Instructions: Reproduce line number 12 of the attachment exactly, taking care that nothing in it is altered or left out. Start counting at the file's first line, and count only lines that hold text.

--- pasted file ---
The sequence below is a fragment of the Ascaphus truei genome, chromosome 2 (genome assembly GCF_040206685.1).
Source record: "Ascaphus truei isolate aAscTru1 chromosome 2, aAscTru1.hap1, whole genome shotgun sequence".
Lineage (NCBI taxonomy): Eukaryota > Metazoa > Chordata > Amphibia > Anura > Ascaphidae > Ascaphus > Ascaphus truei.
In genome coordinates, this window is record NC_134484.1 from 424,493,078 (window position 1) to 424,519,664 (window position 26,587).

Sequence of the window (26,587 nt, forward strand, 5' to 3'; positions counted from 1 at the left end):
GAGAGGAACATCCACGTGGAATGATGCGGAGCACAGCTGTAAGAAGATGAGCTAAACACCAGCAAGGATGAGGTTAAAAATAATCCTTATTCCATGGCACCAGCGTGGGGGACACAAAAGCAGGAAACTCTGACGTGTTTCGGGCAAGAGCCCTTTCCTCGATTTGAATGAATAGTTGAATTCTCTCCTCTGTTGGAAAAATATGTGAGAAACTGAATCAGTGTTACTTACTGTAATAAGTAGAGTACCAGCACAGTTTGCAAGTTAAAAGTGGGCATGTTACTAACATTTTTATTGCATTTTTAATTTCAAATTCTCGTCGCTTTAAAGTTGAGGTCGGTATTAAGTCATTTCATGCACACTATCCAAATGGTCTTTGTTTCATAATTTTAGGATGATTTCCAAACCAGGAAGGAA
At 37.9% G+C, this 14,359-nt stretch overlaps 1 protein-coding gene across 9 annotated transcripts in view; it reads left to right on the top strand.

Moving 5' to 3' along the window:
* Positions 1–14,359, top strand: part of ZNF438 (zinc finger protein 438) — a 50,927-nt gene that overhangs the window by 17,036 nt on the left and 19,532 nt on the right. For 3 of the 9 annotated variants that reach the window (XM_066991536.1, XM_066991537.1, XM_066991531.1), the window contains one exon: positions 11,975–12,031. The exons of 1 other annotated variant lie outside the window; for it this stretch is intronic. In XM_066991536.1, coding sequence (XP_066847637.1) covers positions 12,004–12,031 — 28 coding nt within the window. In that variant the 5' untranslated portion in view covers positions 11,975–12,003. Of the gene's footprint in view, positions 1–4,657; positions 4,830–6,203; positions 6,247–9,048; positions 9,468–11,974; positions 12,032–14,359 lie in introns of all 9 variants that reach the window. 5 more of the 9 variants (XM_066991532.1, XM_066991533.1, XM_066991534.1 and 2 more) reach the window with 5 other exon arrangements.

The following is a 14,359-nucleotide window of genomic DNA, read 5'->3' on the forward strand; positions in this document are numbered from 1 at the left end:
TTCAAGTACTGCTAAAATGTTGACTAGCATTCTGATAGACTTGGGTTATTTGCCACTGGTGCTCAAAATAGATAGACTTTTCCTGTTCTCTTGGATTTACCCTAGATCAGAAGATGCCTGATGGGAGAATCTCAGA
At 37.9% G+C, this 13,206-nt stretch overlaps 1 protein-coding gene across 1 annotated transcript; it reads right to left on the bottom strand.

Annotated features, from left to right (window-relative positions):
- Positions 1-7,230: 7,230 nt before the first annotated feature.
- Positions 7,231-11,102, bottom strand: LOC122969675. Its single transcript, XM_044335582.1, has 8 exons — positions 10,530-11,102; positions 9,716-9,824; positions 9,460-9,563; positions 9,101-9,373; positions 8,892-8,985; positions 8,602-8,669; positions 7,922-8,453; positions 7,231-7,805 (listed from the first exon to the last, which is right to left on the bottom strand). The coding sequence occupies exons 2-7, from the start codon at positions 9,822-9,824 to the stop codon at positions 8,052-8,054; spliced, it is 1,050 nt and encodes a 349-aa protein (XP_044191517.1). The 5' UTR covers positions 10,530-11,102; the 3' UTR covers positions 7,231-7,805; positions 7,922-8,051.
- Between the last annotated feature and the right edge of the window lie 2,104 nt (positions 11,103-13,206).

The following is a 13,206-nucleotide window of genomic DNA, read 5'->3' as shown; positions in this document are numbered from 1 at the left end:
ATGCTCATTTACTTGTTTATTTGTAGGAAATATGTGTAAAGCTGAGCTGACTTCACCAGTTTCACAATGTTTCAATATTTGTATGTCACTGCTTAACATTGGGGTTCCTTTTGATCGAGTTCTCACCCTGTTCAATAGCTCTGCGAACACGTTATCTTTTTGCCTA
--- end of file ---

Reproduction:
At 37.9% G+C, this 13,206-nt stretch overlaps 1 protein-coding gene across 1 annotated transcript; it reads right to left on the bottom strand.